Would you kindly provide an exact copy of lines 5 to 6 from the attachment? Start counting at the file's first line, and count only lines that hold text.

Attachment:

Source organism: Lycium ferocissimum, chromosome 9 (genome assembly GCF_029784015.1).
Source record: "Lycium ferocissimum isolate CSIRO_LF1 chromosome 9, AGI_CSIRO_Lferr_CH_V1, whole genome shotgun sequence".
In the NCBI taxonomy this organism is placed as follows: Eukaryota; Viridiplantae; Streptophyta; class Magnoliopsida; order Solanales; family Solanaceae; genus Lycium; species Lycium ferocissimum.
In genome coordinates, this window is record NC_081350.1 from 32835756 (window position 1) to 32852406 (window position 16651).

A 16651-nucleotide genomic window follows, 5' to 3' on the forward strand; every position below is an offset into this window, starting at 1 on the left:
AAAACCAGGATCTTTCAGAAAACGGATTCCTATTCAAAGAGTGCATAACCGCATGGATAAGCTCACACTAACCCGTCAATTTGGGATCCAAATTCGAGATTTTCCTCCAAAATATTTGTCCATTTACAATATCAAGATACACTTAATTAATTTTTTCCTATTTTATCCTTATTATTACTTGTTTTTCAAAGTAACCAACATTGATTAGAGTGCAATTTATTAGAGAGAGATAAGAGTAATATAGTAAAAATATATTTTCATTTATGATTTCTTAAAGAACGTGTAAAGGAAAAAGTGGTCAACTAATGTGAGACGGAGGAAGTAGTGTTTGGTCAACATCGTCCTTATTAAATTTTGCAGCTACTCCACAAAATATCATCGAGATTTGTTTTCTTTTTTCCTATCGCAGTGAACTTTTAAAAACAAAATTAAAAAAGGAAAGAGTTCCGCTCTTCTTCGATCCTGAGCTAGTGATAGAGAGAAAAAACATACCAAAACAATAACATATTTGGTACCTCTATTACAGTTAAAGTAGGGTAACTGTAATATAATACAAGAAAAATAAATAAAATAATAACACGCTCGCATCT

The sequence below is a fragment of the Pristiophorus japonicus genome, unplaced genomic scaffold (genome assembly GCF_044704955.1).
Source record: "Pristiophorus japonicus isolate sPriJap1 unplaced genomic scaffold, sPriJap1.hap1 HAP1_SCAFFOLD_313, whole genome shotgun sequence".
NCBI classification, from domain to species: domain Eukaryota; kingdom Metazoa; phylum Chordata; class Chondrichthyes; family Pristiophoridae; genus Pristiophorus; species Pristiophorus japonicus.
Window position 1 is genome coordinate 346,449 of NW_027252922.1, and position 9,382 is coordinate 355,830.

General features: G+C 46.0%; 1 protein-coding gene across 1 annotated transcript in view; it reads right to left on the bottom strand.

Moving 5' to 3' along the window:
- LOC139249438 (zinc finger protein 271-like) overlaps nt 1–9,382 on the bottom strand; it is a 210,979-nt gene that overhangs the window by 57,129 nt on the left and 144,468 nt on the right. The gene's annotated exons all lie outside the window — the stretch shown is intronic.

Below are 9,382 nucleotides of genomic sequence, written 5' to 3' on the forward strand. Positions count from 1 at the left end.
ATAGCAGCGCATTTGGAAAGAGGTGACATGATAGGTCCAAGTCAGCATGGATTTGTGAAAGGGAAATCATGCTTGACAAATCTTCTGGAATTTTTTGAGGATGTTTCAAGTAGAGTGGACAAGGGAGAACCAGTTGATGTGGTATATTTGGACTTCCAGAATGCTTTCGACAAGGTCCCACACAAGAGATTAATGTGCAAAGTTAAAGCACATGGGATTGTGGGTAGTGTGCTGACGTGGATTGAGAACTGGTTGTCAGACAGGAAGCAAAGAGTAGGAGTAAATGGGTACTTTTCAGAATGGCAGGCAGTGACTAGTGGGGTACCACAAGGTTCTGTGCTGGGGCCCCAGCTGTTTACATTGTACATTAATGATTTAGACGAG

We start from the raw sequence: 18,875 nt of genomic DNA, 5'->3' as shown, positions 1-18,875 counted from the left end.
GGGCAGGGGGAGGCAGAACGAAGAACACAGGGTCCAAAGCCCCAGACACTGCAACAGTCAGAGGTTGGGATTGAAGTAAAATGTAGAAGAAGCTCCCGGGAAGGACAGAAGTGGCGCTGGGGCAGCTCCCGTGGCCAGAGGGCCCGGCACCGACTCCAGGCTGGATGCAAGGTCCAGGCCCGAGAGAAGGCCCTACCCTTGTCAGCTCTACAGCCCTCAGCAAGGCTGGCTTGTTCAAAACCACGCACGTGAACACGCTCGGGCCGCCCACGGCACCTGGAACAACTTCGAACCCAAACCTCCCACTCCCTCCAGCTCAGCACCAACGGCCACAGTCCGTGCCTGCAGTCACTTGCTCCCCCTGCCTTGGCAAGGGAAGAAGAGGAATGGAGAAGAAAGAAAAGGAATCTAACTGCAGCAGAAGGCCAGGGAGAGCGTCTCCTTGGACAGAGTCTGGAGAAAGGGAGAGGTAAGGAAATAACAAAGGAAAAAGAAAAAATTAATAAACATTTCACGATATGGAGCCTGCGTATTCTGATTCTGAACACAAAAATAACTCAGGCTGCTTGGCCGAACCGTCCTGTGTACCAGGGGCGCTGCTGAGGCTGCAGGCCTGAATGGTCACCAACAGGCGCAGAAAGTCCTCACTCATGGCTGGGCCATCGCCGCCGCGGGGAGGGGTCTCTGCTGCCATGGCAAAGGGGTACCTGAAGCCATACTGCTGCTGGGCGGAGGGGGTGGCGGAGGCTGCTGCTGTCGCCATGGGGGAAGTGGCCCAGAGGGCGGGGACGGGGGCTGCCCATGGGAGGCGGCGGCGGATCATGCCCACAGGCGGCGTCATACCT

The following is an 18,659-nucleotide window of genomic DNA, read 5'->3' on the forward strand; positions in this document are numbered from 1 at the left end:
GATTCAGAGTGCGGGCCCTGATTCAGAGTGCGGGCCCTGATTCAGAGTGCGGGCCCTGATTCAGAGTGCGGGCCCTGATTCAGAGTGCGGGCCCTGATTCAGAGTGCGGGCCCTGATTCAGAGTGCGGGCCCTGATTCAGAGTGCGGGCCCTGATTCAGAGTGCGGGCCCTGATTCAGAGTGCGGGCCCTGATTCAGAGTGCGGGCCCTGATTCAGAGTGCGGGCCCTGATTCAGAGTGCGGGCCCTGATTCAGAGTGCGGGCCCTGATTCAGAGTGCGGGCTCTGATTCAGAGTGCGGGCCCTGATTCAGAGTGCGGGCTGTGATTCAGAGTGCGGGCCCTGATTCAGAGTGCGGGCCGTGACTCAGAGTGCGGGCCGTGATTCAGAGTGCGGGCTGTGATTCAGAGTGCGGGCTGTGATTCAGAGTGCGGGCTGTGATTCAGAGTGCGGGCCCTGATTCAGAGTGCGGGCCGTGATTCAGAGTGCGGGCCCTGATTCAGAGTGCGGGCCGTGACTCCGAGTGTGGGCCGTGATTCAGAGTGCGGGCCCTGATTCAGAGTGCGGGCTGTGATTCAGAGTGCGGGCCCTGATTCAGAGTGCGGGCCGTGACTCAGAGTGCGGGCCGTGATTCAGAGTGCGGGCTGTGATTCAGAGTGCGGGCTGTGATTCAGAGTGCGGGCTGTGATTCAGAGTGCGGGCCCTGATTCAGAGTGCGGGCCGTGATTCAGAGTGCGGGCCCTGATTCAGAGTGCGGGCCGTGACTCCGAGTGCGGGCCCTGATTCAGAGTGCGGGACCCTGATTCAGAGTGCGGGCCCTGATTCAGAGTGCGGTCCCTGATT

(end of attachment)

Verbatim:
A 16651-nucleotide genomic window follows, 5' to 3' on the forward strand; every position below is an offset into this window, starting at 1 on the left:
AAAACCAGGATCTTTCAGAAAACGGATTCCTATTCAAAGAGTGCATAACCGCATGGATAAGCTCACACTAACCCGTCAATTTGGGATCCAAATTCGAGATTTTCCTCCAAAATATTTGTCCATTTACAATATCAAGATACACTTAATTAATTTTTTCCTATTTTATCCTTATTATTACTTGTTTTTCAAAGTAACCAACATTGATTAGAGTGCAATTTATTAGAGAGAGATAAGAGTAATATAGTAAAAATATATTTTCATTTATGATTTCTTAAAGAACGTGTAAAGGAAAAAGTGGTCAACTAATGTGAGACGGAGGAAGTAGTGTTTGGTCAACATCGTCCTTATTAAATTTTGCAGCTACTCCACAAAATATCATCGAGATTTGTTTTCTTTTTTCCTATCGCAGTGAACTTTTAAAAACAAAATTAAAAAAGGAAAGAGTTCCGCTCTTCTTCGATCCTGAGCTAGTGATAGAGAGAAAAAACATACCAAAACAATAACATATTTGGTACCTCTATTACAGTTAAAGTAGGGTAACTGTAATATAATACAAGAAAAATAAATAAAATAATAACACGCTCGCATCT